Wednesday, 19 March 2014

The Wicked We Have Done Blog Tour: Sarah Harian Talks Morally Grey Characters!

The Wicked We Have Done is a New Adult debut novel from Sarah Harian, just published by Headline in eBook format on March 18th. It sounds right up my street and I hope I'll be able to read it very soon, but for now here's a summary of the book to tell you more:
Once a sinner, always a sinner...
Twenty-two-year-old Evalyn Ibarra had taken the normality of her life for granted, until the moment everything changed. Now, convicted of a horrifying crime, she will be one of the first to experience a new kind of punishment.
In the darkness of the Compass Room - an experimental prison - the morality of convicts will be tested, and they will be punished according to their performance. In order to stay alive, Evalyn must relive the events of the fateful day that has brought her here.
Consumed by her own struggle, she never expects to make friends amongst her fellow inmates, let alone fall in love. But in this new and terrifying world, such allegiances are dangerous - because no one will escape unharmed.

As part of the UK blog tour I have a great guest post from Sarah herself, where she talks about morally grey characters. I hope you enjoy reading it, and you can also check out the book trailer below!


When I wrote The Wicked We Have Done, I had two shelved novels under my belt. In one of them, my protagonist was your standard special snowflake. She was a chosen one, both scared of her abilities and wanting to do them justice. In my other manuscript, my narrator was a victim attempting to overcome her past through positivity. They were both good girls.
Creating the characters for The Wicked We Have Done was a sort of sick, screwed up break from all of my previous projects. The book challenged me to create people that were dark, twisted, and lovable.
Evalyn Ibarra is a twenty-two-year-old college girl convicted of shooting up her school. As punishment, she must enter the Compass Room, an advanced technological prison that will uncover if she’s as wicked as her crime made her out to be. If she’s morally good, she’ll escape alive. If she isn’t, then the Compass Room will kill her.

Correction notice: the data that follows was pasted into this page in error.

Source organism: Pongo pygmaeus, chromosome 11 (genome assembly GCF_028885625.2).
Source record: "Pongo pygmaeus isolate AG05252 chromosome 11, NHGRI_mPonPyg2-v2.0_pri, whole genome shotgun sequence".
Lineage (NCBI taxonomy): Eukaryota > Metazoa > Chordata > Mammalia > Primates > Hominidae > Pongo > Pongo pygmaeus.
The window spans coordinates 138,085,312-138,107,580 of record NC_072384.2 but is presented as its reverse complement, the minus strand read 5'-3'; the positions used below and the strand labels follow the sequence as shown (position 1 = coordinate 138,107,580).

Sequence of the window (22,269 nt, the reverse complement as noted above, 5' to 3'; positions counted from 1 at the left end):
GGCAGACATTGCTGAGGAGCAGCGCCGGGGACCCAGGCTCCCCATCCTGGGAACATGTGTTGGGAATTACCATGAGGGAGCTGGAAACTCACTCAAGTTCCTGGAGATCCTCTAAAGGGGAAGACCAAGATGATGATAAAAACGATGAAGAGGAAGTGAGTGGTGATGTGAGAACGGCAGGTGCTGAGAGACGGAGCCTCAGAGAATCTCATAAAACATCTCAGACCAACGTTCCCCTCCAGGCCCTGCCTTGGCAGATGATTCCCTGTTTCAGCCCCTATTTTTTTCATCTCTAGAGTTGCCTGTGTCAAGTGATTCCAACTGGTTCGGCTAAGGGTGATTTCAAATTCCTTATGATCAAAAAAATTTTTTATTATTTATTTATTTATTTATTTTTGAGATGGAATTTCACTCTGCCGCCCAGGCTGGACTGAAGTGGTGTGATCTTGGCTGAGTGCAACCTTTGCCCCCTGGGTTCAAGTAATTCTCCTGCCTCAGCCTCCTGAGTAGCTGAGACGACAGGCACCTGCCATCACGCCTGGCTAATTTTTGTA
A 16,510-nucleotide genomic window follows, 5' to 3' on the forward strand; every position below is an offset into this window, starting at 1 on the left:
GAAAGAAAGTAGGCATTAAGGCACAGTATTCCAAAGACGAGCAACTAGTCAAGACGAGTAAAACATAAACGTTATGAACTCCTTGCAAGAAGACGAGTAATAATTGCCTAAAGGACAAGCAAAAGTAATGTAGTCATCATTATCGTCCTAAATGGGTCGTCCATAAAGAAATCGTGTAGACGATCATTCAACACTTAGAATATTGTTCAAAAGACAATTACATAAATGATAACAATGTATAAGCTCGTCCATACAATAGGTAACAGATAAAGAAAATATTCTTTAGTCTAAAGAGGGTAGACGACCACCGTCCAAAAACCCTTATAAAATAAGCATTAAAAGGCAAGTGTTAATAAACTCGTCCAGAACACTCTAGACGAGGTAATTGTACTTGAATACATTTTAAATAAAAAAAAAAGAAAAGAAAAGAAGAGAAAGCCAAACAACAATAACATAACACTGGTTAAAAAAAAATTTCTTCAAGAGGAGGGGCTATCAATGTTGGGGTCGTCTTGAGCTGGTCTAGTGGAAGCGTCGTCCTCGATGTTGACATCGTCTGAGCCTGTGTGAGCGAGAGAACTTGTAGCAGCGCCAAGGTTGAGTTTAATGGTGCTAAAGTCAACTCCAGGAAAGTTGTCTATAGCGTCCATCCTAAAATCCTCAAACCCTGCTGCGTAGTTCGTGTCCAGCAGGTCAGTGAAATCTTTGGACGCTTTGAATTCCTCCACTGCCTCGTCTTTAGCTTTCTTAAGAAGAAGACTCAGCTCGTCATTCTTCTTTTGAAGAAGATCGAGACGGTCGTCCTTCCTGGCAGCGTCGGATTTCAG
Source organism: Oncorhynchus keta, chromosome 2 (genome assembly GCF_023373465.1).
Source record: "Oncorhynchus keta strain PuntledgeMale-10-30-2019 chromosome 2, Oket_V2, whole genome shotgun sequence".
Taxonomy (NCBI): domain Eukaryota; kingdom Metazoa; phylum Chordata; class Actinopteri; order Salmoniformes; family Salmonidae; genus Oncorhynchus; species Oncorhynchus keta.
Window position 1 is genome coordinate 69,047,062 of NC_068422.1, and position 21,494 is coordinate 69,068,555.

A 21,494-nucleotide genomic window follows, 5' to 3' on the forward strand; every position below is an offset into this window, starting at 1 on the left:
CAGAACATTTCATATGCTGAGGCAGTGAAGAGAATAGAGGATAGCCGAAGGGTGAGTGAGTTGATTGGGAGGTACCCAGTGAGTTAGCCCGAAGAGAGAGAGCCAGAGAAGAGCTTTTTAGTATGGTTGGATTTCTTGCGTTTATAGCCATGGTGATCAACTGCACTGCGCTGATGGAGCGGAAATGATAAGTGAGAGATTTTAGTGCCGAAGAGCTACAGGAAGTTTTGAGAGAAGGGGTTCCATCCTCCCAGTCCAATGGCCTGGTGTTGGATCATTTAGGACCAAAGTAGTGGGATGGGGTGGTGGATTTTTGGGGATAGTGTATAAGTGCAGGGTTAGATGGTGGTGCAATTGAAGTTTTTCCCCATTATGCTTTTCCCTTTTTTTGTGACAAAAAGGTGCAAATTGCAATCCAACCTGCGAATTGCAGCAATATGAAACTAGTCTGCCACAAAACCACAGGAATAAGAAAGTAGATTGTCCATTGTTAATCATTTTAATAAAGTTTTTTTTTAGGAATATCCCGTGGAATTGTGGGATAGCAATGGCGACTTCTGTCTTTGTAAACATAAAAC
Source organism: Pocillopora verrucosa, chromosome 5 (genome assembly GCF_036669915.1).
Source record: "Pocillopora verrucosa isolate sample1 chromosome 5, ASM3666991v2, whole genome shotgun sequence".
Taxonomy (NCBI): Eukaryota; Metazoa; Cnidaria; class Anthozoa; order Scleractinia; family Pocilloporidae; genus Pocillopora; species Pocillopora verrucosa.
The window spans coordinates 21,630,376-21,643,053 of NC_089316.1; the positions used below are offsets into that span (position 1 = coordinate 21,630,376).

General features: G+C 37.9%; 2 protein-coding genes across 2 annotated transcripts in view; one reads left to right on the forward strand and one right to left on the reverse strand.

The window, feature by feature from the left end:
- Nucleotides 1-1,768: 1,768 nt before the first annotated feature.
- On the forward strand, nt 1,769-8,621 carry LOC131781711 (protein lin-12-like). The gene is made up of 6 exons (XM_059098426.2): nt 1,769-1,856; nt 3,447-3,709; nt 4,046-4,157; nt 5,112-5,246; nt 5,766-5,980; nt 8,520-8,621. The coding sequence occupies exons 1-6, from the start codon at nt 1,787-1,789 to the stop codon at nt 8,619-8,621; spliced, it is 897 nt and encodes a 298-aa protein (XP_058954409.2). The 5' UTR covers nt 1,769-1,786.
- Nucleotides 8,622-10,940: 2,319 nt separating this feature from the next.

The world of The Wicked We Have Done gave me the chance to explore the mindsets of darker characters, and also morality in general. What makes a person good? What makes them evil? Could I write a story about a group of convicted, morally gray characters that people could relate to?
Throughout the story, Evalyn reveals bits and pieces of her past through flashback—scenes of her life before the crime. She’s in a good relationship with her best friend and boyfriend, and she’s doing well in school. She’s also wary of bad people, or anyone who could potentially do harm to those she loved.
In the past, Evalyn is a genuinely good person.
When she’s thrown into the Compass Room, she interacts and even befriends people who’ve committed horrible, violent acts. She must even rely on their help for survival.
I was inspired to humanize bad people in this book for many reasons, but one in particular was I wanted to write something that challenged the way our society dichotomizes everything. In our world, you’re good or bad, conservative or liberal, gay or straight, educated or ignorant. So many of us don’t want to think beyond the binary. Therefore, if you’re a criminal, then you’re a horrible person.
Evalyn experiences this sort of rejection from the media, society, and even her boyfriend. She embarks on her journey through prison completely alone, until she realizes that the criminals she’s with have been stigmatized like she has. They aren’t as horrible as the world thinks they are either. They’re multi-faceted and capable of love and fear.
I wrote the characters in THE WICKED WE HAVE DONE in a way that I hope will challenge readers to think about the complexity of morality. I fell in love with them, and I hope you do too.
The Wicked We Have Done is now available in eBook priced £2.49


Click here to view on YouTube. 


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